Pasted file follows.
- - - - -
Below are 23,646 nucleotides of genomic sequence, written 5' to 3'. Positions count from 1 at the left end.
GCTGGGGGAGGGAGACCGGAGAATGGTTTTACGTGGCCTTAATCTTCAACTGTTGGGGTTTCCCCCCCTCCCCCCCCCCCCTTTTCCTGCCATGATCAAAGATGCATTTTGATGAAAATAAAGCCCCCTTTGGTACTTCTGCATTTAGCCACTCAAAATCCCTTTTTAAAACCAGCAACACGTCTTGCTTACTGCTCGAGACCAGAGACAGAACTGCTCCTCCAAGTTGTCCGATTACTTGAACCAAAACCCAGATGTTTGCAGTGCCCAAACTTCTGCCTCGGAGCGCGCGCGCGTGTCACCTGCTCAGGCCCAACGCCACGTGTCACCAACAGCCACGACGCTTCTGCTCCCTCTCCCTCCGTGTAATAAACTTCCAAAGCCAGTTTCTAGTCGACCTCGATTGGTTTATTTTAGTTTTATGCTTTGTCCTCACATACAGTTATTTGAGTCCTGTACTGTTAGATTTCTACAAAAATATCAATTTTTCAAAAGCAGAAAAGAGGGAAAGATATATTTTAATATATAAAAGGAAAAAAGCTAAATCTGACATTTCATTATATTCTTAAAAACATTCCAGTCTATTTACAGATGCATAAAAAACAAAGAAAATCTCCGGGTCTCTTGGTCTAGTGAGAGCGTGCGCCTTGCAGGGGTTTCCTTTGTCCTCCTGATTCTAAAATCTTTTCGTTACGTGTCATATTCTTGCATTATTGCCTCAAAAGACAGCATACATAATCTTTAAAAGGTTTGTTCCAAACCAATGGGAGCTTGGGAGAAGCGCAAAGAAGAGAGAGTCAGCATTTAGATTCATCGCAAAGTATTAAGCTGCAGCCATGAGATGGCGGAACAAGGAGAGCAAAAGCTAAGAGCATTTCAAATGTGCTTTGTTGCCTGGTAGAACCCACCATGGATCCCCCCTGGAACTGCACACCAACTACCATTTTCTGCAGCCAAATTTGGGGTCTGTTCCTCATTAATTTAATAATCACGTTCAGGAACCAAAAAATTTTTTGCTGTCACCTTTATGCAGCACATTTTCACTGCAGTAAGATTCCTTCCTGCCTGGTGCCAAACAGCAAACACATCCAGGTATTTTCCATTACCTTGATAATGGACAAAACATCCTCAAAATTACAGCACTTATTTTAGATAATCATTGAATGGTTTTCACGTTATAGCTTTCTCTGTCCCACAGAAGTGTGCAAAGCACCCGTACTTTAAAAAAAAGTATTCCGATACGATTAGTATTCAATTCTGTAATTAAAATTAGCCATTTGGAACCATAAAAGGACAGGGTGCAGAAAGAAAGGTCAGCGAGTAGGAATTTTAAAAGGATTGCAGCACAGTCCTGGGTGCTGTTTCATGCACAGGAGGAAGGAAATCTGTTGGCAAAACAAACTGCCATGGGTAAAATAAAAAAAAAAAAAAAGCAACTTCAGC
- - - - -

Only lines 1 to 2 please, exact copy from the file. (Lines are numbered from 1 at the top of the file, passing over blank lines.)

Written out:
Below are 23,646 nucleotides of genomic sequence, written 5' to 3'. Positions count from 1 at the left end.
GCTGGGGGAGGGAGACCGGAGAATGGTTTTACGTGGCCTTAATCTTCAACTGTTGGGGTTTCCCCCCCTCCCCCCCCCCCCTTTTCCTGCCATGATCAAAGATGCATTTTGATGAAAATAAAGCCCCCTTTGGTACTTCTGCATTTAGCCACTCAAAATCCCTTTTTAAAACCAGCAACACGTCTTGCTTACTGCTCGAGACCAGAGACAGAACTGCTCCTCCAAGTTGTCCGATTACTTGAACCAAAACCCAGATGTTTGCAGTGCCCAAACTTCTGCCTCGGAGCGCGCGCGCGTGTCACCTGCTCAGGCCCAACGCCACGTGTCACCAACAGCCACGACGCTTCTGCTCCCTCTCCCTCCGTGTAATAAACTTCCAAAGCCAGTTTCTAGTCGACCTCGATTGGTTTATTTTAGTTTTATGCTTTGTCCTCACATACAGTTATTTGAGTCCTGTACTGTTAGATTTCTACAAAAATATCAATTTTTCAAAAGCAGAAAAGAGGGAAAGATATATTTTAATATATAAAAGGAAAAAAGCTAAATCTGACATTTCATTATATTCTTAAAAACATTCCAGTCTATTTACAGATGCATAAAAAACAAAGAAAATCTCCGGGTCTCTTGGTCTAGTGAGAGCGTGCGCCTTGCAGGGGTTTCCTTTGTCCTCCTGATTCTAAAATCTTTTCGTTACGTGTCATATTCTTGCATTATTGCCTCAAAAGACAGCATACATAATCTTTAAAAGGTTTGTTCCAAACCAATGGGAGCTTGGGAGAAGCGCAAAGAAGAGAGAGTCAGCATTTAGATTCATCGCAAAGTATTAAGCTGCAGCCATGAGATGGCGGAACAAGGAGAGCAAAAGCTAAGAGCATTTCAAATGTGCTTTGTTGCCTGGTAGAACCCACCATGGATCCCCCCTGGAACTGCACACCAACTACCATTTTCTGCAGCCAAATTTGGGGTCTGTTCCTCATTAATTTAATAATCACGTTCAGGAACCAAAAAATTTTTTGCTGTCACCTTTATGCAGCACATTTTCACTGCAGTAAGATTCCTTCCTGCCTGGTGCCAAACAGCAAACACATCCAGGTATTTTCCATTACCTTGATAATGGACAAAACATCCTCAAAATTACAGCACTTATTTTAGATAATCATTGAATGGTTTTCACGTTATAGCTTTCTCTGTCCCACAGAAGTGTGCAAAGCACCCGTACTTTAAAAAAAAGTATTCCGATACGATTAGTATTCAATTCTGTAATTAAAATTAGCCATTTGGAACCATAAAAGGACAGGGTGCAGAAAGAAAGGTCAGCGAGTAGGAATTTTAAAAGGATTGCAGCACAGTCCTGGGTGCTGTTTCATGCACAGGAGGAAGGAAATCTGTTGGCAAAACAAACTGCCATGGGTAAAATAAAAAAAAAAAAAAAGCAACTTCAGC